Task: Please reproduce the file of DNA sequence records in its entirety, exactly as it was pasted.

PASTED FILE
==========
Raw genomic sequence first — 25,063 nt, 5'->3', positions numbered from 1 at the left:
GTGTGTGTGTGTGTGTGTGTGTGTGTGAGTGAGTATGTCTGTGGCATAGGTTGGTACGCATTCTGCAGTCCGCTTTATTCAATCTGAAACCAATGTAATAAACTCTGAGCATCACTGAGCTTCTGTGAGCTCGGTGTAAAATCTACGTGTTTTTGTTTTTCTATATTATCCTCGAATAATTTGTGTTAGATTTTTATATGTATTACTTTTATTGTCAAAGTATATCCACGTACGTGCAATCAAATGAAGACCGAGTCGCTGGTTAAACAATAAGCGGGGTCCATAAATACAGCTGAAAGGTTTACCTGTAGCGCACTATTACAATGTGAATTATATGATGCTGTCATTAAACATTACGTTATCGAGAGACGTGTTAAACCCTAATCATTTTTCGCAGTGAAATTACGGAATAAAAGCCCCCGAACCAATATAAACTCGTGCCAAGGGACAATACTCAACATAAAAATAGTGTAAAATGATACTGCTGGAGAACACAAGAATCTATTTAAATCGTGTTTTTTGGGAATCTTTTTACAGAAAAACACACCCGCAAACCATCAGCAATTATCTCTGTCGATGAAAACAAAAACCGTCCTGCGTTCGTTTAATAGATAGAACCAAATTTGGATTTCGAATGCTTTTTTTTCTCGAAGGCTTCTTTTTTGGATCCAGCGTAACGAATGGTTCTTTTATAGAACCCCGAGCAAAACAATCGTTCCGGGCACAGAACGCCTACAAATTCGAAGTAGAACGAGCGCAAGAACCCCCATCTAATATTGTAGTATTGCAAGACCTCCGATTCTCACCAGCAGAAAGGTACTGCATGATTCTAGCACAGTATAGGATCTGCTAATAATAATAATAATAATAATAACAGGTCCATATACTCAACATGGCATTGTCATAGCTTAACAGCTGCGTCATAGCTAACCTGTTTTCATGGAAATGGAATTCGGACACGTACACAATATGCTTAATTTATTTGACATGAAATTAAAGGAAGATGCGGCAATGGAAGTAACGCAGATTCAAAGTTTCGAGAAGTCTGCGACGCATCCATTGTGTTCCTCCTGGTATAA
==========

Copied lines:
Raw genomic sequence first — 25,063 nt, 5'->3', positions numbered from 1 at the left:
GTGTGTGTGTGTGTGTGTGTGTGTGTGAGTGAGTATGTCTGTGGCATAGGTTGGTACGCATTCTGCAGTCCGCTTTATTCAATCTGAAACCAATGTAATAAACTCTGAGCATCACTGAGCTTCTGTGAGCTCGGTGTAAAATCTACGTGTTTTTGTTTTTCTATATTATCCTCGAATAATTTGTGTTAGATTTTTATATGTATTACTTTTATTGTCAAAGTATATCCACGTACGTGCAATCAAATGAAGACCGAGTCGCTGGTTAAACAATAAGCGGGGTCCATAAATACAGCTGAAAGGTTTACCTGTAGCGCACTATTACAATGTGAATTATATGATGCTGTCATTAAACATTACGTTATCGAGAGACGTGTTAAACCCTAATCATTTTTCGCAGTGAAATTACGGAATAAAAGCCCCCGAACCAATATAAACTCGTGCCAAGGGACAATACTCAACATAAAAATAGTGTAAAATGATACTGCTGGAGAACACAAGAATCTATTTAAATCGTGTTTTTTGGGAATCTTTTTACAGAAAAACACACCCGCAAACCATCAGCAATTATCTCTGTCGATGAAAACAAAAACCGTCCTGCGTTCGTTTAATAGATAGAACCAAATTTGGATTTCGAATGCTTTTTTTTCTCGAAGGCTTCTTTTTTGGATCCAGCGTAACGAATGGTTCTTTTATAGAACCCCGAGCAAAACAATCGTTCCGGGCACAGAACGCCTACAAATTCGAAGTAGAACGAGCGCAAGAACCCCCATCTAATATTGTAGTATTGCAAGACCTCCGATTCTCACCAGCAGAAAGGTACTGCATGATTCTAGCACAGTATAGGATCTGCTAATAATAATAATAATAATAATAACAGGTCCATATACTCAACATGGCATTGTCATAGCTTAACAGCTGCGTCATAGCTAACCTGTTTTCATGGAAATGGAATTCGGACACGTACACAATATGCTTAATTTATTTGACATGAAATTAAAGGAAGATGCGGCAATGGAAGTAACGCAGATTCAAAGTTTCGAGAAGTCTGCGACGCATCCATTGTGTTCCTCCTGGTATAA